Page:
I was eleven years old when I saw Nafisa Ali, then all of eighteen years old, play the part of Ruth Labadoor in Shyam Benegal‘s 1978 art-house classic Junoon–Ruth is a young Englishwoman, living on an English military cantonment in colonial India with her family. As the Indian Mutiny of 1857 breaks out, Ruth’s family is attacked in the church by rebels; her mother, grandmother, and her find shelter, first with a loyalist to the English, and then later, with a Pathan obsessed with Ruth, who wants to marry her and make her his wife. He does not succeed; Ruth’s fate is cleverly tied to the fate of the Mutiny by her mother; when the Mutiny fails, so do Javed Khan’s ‘claims’ on Ruth. But Ruth has–despite her early fear of the ‘mad Pathan’–fallen in love with the man who has pursued her and confessed to his obsessions; in the movie’s final scene at a church where Ruth and her mother are hiding, and where Javed has come to find them, as Javed prepares to ride off into battle to face the rampaging and revengeful English troops, Ruth rushes out to see Javed despite her mother’s disapproval, and blurts out a single word, “Javed!” Their eyes meet; their hearts have too. Then fade to black, as the movie’s epigraph informs us that Javed died in battle while Ruth died fifty-five years later in London. Unwed.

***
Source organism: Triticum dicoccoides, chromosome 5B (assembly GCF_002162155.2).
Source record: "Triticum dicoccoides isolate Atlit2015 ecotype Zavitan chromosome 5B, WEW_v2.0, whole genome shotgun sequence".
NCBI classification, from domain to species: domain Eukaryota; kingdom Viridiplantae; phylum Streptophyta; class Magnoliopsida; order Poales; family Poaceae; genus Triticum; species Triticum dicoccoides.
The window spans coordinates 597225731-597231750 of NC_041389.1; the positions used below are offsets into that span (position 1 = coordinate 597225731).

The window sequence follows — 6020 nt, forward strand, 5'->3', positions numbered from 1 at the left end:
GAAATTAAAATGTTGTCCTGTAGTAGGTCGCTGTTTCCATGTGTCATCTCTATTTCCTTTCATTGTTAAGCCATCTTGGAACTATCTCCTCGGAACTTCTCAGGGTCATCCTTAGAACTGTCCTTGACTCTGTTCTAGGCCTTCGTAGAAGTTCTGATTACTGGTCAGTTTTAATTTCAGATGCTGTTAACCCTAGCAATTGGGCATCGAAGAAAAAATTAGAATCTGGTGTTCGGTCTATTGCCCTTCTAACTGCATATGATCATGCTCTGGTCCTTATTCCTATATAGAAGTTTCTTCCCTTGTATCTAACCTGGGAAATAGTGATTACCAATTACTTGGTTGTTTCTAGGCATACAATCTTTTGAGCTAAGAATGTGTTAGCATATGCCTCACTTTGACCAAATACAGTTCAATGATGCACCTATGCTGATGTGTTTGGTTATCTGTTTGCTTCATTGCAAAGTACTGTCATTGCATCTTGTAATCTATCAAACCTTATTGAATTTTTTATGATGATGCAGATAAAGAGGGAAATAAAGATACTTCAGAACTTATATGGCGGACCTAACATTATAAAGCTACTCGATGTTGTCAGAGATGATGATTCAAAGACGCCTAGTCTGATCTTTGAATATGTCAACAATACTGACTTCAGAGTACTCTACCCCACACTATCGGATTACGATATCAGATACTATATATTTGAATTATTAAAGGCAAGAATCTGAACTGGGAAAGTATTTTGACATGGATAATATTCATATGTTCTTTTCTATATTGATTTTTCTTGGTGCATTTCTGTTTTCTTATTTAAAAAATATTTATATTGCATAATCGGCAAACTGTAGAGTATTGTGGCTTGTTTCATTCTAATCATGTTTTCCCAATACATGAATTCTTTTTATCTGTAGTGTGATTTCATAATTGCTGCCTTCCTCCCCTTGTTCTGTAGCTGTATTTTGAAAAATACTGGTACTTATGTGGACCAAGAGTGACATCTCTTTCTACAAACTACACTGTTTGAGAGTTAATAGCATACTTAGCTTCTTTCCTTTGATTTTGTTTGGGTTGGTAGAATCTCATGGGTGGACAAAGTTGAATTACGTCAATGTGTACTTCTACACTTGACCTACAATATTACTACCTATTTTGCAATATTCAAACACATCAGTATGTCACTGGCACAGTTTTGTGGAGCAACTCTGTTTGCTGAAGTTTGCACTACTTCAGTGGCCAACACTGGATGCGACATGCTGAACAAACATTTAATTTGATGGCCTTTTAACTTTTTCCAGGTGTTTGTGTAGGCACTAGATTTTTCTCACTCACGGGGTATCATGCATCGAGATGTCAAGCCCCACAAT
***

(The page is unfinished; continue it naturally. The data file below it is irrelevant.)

Nafisa Ali in Junoon:
I walked out of the theater that night, heartsick and crushed. I had fallen in love with Nafisa Ali. Madly, heartbreakingly so. It was the crush to end all crushes. Over the next few months, I wondered if even the fictional Javed Khan’s obsession could rival mine. Nafisa was drop-dead gorgeous; she was stunningly beautiful, a sportswoman, India’s national swimming champion, a long-legged beauty who had found her way into an art-house movie. She was only seven years older than me, a fact that somehow made her more ‘real’; she could have been that girl in the twelfth grade that I had a crush on–and I had had a few desperate ones already.
Junoon‘s final scene completed the legend of Ruth Labadoor; I had come to believe that such a girl had actually existed, that she had actually been love-lorn, and had indeed, died alone, of a broken heart, pining over a love that could not dare speak its name. That magical blending of reality and artifice, whereby I had come to believe a fictional character had walked the earth was complete, made so by my adolescent pining for a beautiful young woman; on screen, she was vulnerable, heartachingly so, and I longed to comfort her, to reach out and hold her hand, and tell her it was going to be OK. And ask her out for a movie, of course.
I went looking for Nafisa; I found her in the odd magazine or two, but nowhere else. She made one movie, and then little else; she faded from public life, and then, stunningly she was married, to an older man, an Army officer. All was ashes. My crush faded, like all crushes do. But I never forgot the phenomenology of that heartache she induced in me.
PS: Nafisa went on to act in a few movies, but never made a career in Bollywood; she is now a social activist in India. She is still stunningly beautiful: